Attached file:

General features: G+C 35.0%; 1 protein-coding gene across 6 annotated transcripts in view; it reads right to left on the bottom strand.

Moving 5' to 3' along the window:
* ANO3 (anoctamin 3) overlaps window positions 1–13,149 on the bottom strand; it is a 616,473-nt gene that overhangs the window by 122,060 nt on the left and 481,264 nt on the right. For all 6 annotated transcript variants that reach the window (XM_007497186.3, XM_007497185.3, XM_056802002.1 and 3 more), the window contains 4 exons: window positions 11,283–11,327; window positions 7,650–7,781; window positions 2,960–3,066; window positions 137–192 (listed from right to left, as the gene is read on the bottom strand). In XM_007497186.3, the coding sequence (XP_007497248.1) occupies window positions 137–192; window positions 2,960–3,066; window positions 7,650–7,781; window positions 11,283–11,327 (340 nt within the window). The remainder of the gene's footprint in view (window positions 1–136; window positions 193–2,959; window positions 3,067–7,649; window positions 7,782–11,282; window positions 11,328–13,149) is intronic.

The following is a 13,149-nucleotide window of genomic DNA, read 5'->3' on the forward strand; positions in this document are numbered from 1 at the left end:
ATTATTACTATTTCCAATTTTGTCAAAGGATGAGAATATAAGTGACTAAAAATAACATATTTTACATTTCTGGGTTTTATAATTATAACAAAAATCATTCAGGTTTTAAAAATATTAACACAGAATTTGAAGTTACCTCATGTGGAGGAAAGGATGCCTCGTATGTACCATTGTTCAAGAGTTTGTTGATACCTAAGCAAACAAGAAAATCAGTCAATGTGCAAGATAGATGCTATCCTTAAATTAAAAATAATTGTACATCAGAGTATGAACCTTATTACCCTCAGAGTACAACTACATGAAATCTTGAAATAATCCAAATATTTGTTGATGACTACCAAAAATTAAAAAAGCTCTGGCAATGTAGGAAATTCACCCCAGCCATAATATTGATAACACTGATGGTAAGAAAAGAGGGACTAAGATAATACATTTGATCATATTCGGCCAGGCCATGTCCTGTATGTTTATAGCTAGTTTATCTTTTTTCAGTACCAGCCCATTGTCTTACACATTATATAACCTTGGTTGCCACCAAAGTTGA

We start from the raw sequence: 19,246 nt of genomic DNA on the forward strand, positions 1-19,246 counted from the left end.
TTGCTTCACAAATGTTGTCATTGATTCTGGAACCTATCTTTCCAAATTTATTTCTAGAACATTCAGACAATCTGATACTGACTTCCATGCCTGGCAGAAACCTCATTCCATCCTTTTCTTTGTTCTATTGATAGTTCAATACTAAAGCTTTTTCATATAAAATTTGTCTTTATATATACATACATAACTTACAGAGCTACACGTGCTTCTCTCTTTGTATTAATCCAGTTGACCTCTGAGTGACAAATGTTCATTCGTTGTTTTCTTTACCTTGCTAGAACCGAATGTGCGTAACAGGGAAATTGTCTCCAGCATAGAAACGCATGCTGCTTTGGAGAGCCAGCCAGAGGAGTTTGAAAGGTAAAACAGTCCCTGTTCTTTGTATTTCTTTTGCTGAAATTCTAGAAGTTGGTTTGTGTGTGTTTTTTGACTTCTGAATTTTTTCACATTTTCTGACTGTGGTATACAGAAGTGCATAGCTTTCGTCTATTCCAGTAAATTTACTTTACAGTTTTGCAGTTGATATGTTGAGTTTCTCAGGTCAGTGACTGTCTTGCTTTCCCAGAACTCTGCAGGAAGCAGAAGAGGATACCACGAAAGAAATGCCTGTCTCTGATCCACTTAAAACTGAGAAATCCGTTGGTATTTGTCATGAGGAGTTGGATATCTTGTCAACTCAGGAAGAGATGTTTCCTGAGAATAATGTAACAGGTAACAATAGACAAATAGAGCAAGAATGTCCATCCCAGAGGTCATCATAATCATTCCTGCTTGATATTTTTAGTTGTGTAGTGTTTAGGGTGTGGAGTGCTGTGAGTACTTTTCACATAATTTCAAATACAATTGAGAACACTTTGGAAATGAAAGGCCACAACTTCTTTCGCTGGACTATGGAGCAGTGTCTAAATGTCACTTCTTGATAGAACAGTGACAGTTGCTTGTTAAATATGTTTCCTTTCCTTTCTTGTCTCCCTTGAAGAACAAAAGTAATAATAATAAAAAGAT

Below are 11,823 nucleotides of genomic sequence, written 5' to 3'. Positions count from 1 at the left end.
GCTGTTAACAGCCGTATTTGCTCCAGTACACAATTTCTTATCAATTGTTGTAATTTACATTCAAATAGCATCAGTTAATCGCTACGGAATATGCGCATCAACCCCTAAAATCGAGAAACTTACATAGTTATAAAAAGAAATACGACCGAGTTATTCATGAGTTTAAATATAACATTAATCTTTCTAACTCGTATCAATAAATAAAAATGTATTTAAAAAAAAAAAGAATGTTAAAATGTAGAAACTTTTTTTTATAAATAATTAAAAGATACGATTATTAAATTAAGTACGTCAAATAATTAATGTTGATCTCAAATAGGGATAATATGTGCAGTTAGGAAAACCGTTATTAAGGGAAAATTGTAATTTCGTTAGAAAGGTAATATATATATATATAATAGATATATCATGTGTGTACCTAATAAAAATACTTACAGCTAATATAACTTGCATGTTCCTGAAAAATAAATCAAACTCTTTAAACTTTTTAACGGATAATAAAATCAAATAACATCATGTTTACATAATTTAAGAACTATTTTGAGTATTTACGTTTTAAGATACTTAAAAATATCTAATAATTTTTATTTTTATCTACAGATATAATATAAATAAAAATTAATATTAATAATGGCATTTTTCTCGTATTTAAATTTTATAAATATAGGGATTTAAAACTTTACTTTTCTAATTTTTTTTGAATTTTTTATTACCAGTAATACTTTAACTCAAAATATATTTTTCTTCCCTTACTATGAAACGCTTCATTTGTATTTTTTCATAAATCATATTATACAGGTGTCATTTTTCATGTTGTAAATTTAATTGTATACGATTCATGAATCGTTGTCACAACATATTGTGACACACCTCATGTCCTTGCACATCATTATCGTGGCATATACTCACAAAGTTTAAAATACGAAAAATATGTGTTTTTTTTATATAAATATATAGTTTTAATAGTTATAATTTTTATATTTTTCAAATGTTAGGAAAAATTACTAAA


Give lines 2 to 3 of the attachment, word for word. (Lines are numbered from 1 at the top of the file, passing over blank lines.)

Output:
Moving 5' to 3' along the window:
* ANO3 (anoctamin 3) overlaps window positions 1–13,149 on the bottom strand; it is a 616,473-nt gene that overhangs the window by 122,060 nt on the left and 481,264 nt on the right. For all 6 annotated transcript variants that reach the window (XM_007497186.3, XM_007497185.3, XM_056802002.1 and 3 more), the window contains 4 exons: window positions 11,283–11,327; window positions 7,650–7,781; window positions 2,960–3,066; window positions 137–192 (listed from right to left, as the gene is read on the bottom strand). In XM_007497186.3, the coding sequence (XP_007497248.1) occupies window positions 137–192; window positions 2,960–3,066; window positions 7,650–7,781; window positions 11,283–11,327 (340 nt within the window). The remainder of the gene's footprint in view (window positions 1–136; window positions 193–2,959; window positions 3,067–7,649; window positions 7,782–11,282; window positions 11,328–13,149) is intronic.